Oh yeah, so I mentioned a gladiator match. This episode was light on action, but similar to last week’s “Rock in the Road,” there was one big moment of the episode focused squarely on walker action. Rick is forced to fight a walker wearing a spike helmet. While the too-close-for-comfort shooting style can probably be justified by director Jeffrey F. January as wanting us to be in Rick’s shoes, this was still a good off-the-wall moment. It’s the kind of thing that fits for this group and feels like nothing we’ve seen before.


Moving past the scavengers and Walking Dead boss battles, there was also a lot of focus on Daryl this week. That’s good for a variety of reasons, even if it results in Daryl completely blowing off his sanctuary and never even trying to speak with Ezekiel about joining the cause. The major benefit is having Daryl speak wisely with Morgan, but most importantly his reunion with Carol.

I am one that often finds myself at odds with the writing of The Walking Dead, as the characters rarely have other shades to play and the themes and ideas never really alter. So when it comes to characters like Morgan and Carol, as well as Daryl when the show has something for him to do besides smolder in the background, I’m generally happy to relish the fact that the show now has its chance to service the characters that have grown the most organically. All of this is to say that seeing Daryl and Carol reunite was quite affecting. I couldn’t say how long these two have been apart offhand, but their plutonic love is something the show gets.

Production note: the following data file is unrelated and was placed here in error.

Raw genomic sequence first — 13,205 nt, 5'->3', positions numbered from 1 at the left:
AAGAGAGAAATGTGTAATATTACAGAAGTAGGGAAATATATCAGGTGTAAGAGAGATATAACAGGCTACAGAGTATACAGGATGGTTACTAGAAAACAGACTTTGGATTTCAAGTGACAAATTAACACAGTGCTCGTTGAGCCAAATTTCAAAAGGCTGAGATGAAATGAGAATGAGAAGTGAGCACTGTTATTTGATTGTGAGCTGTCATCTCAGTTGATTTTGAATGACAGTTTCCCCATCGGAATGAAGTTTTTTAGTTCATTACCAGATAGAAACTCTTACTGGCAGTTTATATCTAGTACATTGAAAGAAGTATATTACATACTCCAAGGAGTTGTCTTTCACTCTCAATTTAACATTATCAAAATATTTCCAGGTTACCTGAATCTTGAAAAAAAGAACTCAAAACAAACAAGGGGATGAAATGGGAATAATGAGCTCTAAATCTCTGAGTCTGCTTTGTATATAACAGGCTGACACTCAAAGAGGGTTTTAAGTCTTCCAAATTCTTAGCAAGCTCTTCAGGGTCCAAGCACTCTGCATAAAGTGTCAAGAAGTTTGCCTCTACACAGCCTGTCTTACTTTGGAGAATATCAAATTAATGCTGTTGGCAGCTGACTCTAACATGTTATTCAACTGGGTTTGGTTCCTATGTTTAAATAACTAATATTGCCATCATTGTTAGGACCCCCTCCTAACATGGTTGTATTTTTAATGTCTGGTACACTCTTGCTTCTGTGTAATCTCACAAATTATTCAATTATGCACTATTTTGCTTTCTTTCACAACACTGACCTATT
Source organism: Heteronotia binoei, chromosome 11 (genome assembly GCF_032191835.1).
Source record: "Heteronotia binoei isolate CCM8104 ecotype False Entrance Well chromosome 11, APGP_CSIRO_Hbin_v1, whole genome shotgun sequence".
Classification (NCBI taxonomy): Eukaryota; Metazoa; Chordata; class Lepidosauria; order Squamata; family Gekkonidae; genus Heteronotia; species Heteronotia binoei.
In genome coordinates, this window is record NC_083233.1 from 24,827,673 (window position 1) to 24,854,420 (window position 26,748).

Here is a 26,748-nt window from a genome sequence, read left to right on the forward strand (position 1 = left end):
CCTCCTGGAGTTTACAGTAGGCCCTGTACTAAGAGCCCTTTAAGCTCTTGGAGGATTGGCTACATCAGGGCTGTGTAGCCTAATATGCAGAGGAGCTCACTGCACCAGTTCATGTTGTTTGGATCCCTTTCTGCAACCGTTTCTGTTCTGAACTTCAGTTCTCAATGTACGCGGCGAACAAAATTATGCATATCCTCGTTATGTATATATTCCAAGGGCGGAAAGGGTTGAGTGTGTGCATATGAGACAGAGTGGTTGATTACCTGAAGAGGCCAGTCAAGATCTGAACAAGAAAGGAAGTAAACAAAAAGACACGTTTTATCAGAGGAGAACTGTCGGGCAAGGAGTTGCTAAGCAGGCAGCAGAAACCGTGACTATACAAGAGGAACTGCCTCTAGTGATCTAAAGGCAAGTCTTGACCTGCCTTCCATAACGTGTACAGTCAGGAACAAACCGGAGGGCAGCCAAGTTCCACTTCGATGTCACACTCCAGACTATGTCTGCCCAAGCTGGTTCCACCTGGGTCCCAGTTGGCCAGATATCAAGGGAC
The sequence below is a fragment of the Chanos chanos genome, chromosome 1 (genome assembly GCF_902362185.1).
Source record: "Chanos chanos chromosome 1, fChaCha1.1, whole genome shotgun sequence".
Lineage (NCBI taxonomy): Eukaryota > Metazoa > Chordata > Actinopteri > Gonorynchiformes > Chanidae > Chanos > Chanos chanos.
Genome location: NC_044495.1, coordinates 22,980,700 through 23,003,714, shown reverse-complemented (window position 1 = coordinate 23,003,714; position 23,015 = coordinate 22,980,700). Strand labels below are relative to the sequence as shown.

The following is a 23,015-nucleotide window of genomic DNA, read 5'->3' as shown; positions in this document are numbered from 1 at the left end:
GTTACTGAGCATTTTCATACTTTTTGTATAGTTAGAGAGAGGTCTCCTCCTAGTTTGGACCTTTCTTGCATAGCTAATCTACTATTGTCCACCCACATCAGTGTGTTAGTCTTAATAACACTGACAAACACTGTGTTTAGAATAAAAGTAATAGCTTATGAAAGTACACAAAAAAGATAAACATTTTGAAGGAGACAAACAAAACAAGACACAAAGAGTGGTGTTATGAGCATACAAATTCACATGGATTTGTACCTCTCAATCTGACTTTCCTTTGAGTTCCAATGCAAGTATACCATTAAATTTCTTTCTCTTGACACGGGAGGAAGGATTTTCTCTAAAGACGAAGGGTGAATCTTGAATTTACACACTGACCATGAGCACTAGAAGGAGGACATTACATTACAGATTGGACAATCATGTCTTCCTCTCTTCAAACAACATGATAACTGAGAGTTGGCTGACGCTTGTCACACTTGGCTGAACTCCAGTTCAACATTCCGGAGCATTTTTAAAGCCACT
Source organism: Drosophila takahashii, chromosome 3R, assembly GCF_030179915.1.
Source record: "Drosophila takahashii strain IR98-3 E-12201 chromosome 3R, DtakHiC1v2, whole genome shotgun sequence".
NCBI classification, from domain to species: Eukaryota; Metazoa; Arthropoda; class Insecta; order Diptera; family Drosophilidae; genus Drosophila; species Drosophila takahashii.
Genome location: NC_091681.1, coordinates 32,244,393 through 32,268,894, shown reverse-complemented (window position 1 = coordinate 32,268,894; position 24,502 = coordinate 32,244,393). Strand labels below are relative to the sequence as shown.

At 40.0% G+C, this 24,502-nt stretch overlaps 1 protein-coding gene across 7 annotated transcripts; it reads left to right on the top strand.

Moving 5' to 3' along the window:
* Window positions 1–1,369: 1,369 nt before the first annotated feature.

As far as what they discussed; well it basically amounted to Daryl coming to understand why Carol has been in her funk and his decision to leave her be. So once again, Carol has no clue about the devastation Negan has caused to her family. This can be frustrating, as we all know Carol has to find out what’s going on with the Saviors eventually, but the effectiveness of this pairing made it all feel natural.


The same can be said for Daryl’s interaction with Morgan (which of course occurred while Daryl calmly sat next to Shiva the tiger). Fortunately these two won’t end up in a slap fight, like Morgan and Carol did last season, but hearing these two explain their differences in a reserved manner shows how you can highlight what certain characters stand for in a dramatic fashion that doesn’t come across in an overly done way (okay, so the Tiger did a lot of symbolic work here, but the scenes was still well-written).

What’s great about an episode like this is seeing the silliness from all sides. There is no way you watch the Scavenger portions of this episode and not have a bit of a smile on your face. Still, the show wants you to laugh with these people and go along with it, which I believe it to have been successful at doing. In the same episode, you also have a grown man petting a tiger, while discussing what it means to respect someone’s beliefs. You can shoot a scene like that however you want, but it is still absurd. And yet, The Walking Dead has it all under control right now. Hopefully that holds, as we are going to have to bring Negan back into this and he’s probably not going to be nice about it. The good thing is that we are not being blindsided by a bat to get to him. Instead, the show now wants us to enjoy the ride.